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BEE3133 Electrical Power Systems
Distribution System: Radial and Ring Distribution
Laboratory 1
Fathimah binti Abdul Halim
EA09089
Faculty of Electric and Electrical Engineering
Universiti Malaysia Pahang
Email: tma_arit91@yahoo.com

Introduction

Generally, distribution system is part of power systems which distributes power to the consumers for utilization. That distribution system is the electrical system between the sub-station fed by the transmission system and the consumer meters. The distribution systems consist of feeders, distributors and service mains. A feeder is a conductor which connects the sub-station (or localised generating station) to the area where power is to be distributed. Basically no tappings are taken from the feeder so that current in it remains the same throughout. A distributor is a conductor from which tappings are taken for supply to the consumers. The current through a distributor is not constant because tappings are taken at various places along its length. A service main is generally a small cable which connects the distributor to the consumer’s terminals. In practice, the radial system and ring main system are used.

Experiment 1: Radial Distribution System

Introduction
Electricity suppliers normally use radial distribution in rural areas where the load is randomly distributed, separated by areas with little or no habitation, and back up supplies are normally not available. The length of feeder is typically limited to 500m or less. In the radial distribution system, feeders supplying the consumers are all fed from a central point (the substation) as shown in Figure 1. There is no looping of the feeders.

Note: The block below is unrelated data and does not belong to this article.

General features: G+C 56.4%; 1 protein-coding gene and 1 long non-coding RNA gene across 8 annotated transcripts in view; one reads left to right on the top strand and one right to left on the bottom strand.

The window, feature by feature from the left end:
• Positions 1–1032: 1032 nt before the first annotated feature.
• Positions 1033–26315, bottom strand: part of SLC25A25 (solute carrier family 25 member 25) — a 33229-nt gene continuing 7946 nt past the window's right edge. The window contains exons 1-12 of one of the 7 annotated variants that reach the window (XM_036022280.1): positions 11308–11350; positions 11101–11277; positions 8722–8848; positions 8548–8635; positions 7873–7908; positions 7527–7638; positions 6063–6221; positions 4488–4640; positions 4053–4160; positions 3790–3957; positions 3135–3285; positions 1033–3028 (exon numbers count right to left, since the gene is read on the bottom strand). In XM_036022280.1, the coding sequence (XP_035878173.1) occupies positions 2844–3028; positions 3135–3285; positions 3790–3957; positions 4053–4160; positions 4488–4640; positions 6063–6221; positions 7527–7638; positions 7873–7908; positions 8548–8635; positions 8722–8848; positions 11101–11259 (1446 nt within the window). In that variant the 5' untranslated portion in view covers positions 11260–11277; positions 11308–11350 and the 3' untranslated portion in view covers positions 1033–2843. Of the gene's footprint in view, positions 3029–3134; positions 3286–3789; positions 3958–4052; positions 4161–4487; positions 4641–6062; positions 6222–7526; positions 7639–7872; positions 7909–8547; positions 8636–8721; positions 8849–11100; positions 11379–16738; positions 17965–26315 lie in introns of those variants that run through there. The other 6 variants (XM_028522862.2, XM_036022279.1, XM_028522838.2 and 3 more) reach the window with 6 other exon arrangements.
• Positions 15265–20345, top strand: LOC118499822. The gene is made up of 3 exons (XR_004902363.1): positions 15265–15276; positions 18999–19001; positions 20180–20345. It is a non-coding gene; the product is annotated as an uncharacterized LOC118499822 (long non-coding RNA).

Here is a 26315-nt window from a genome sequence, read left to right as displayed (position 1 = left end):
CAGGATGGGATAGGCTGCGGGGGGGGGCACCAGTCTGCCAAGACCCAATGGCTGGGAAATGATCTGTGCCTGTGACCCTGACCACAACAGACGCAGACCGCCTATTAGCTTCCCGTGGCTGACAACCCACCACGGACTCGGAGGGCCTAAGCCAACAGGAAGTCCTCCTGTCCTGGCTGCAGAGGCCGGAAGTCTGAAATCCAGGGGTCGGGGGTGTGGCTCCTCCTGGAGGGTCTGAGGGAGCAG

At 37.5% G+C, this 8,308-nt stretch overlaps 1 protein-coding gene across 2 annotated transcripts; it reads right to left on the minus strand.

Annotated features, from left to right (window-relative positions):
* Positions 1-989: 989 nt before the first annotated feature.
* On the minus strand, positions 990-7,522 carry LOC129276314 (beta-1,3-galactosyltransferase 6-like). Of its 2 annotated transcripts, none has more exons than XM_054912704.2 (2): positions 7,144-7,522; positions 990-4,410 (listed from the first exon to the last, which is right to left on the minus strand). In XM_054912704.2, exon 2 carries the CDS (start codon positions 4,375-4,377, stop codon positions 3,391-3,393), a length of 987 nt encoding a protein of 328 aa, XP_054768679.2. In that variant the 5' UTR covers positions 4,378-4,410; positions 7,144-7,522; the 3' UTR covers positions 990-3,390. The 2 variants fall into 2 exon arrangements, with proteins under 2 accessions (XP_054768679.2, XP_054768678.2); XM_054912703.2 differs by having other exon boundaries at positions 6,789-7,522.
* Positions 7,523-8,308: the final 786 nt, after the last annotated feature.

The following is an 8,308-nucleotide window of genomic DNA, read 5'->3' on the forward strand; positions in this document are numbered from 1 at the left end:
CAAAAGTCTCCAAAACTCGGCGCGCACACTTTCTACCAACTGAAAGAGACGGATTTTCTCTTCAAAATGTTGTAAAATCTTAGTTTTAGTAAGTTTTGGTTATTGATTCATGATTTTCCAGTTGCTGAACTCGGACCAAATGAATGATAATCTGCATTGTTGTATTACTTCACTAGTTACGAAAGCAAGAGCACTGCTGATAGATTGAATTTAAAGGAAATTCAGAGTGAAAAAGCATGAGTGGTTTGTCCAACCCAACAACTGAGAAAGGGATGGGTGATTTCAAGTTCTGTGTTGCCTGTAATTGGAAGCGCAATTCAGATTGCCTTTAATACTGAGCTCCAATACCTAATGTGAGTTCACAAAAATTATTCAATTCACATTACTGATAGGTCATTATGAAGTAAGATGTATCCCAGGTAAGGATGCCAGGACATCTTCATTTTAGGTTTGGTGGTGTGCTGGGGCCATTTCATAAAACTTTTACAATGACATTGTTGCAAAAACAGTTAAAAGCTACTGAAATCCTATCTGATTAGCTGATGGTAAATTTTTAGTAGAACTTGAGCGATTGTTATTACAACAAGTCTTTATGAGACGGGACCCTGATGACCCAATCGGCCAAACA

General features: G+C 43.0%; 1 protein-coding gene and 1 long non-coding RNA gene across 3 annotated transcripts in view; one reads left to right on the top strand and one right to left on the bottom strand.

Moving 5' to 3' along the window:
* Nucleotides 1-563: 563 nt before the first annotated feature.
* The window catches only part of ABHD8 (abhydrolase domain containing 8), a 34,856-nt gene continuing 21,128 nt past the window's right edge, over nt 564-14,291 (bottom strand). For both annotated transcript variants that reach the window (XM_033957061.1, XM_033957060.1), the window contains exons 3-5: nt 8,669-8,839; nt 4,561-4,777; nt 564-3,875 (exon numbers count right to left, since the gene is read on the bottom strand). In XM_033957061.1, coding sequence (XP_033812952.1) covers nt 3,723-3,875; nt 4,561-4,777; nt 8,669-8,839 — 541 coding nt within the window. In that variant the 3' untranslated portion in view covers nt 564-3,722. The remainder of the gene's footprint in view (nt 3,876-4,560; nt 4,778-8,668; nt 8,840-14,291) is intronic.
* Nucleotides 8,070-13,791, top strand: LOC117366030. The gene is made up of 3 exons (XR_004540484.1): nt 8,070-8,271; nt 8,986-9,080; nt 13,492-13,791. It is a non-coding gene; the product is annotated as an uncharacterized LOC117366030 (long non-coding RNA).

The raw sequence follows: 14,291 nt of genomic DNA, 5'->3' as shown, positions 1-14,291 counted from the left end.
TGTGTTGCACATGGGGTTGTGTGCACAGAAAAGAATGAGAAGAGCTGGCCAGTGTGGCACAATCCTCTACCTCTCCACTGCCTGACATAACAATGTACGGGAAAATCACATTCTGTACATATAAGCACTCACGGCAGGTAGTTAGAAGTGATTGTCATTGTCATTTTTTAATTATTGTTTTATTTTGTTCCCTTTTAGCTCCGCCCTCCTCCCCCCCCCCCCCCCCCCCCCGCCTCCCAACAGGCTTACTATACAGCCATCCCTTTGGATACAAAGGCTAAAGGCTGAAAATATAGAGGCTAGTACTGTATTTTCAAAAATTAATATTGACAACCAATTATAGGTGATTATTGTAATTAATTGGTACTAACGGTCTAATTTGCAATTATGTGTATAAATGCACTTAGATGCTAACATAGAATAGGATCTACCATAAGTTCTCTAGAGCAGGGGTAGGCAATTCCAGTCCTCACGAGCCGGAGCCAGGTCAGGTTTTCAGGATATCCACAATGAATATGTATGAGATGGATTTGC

Figure 1: Radial System of Feeders

Objective
To demonstrate the principles of the commonly used radial system for low voltage distribution networks.

Schematic Diagrams:

Figure 2: Schematic diagram for Experiment 1 Procedure A

Figure 3: Schematic Diagram for Experiment 1 Procedure B

Figure 4: Schematic Diagram for Experiment 1 Procedure C

Results for Procedure A:

Table 1: Lamp Voltages
Load| Voltage|
Lamp 1| 23.0V|
Lamp 2| 18.0V|
Lamp 3| 14.0V|
Lamp 4| 11.0V|
Lamp 5| 9.0V|
Lamp 6| 8.0V|

Results for Procedure B:

Table 2: Results for Procedure B
Circuit Number| Lamp| Feeder|
| Measured Voltage| Measured Current| Voltage Drop|
1| 22.0V| 0.048A| 6.0V|
2| 17.0v| 0.055A| 12.0V|
3| 13.0V| 0.060A| 15.0V|
4| 10.0V| 0.062A| 18.0V|
5| 9.0V| 0.061A| 20.0V|
6| 8.0V| 0.060A| 21.0V|

Table 3: Calculated and Measured Resistor Currents and Voltages

Resistor Number| Calculated Current| Calculated Voltage Drop| Measured Voltage Drop| Error| 1| 0.846A| 8.0V| 6.0V| 25.00%|
2| 0.654A| 13.0V| 12.0V| 7.69%|
3| 0.500A| 17.0V| 15.0V| 11.76%|
4| 0.385A| 20.0V| 18.0V| 10.00%|
5| 0.346A| 21.0V| 20.0V| 4.76%|
6| 0.308A| 22.0V| 21.0V| 4.55%|

Table 4: Lamp Voltages

Lamp number| Calculated voltage| Measured voltage| Error| 1| 22.00V| 22.0V| 0%|
2| 17.00V| 17.0V| 0%|
3| 13.00V| 13.0V| 0%|
4| 10.01V| 10.0V| 0.10%|
5| 9.00V| 9.0V| 0%|
6| 8.01V| 8.0V| 0.12%|

Results for Procedure C:

Table 5: Separate Feeders
CircuitNumber| Lamp| Feeder|
| Measured Voltage| Measured Current| Voltage Drop|
1| 28.0V| 0.067A| 1.0V|
2| 26.0V| 0.066A| 3.0V|
3| 25.0V| 0.061A| 4.0V|
4| 24.0V| 0.061A| 6.0V|
5| 22.0V| 0.059A| 7.0V|
6| 21.0V| 0.057A| 8.0V|

Discussion:

The voltage across each lamp in procedure A, decreased as well as the brightness of the lamps due to the increase in the distance of the lamps from power supply.  As the current passes through a longer distance, more the value of voltage is "lost" (unavailable to the load), due to the voltage drop developed across the resistance of the conductor. In the...
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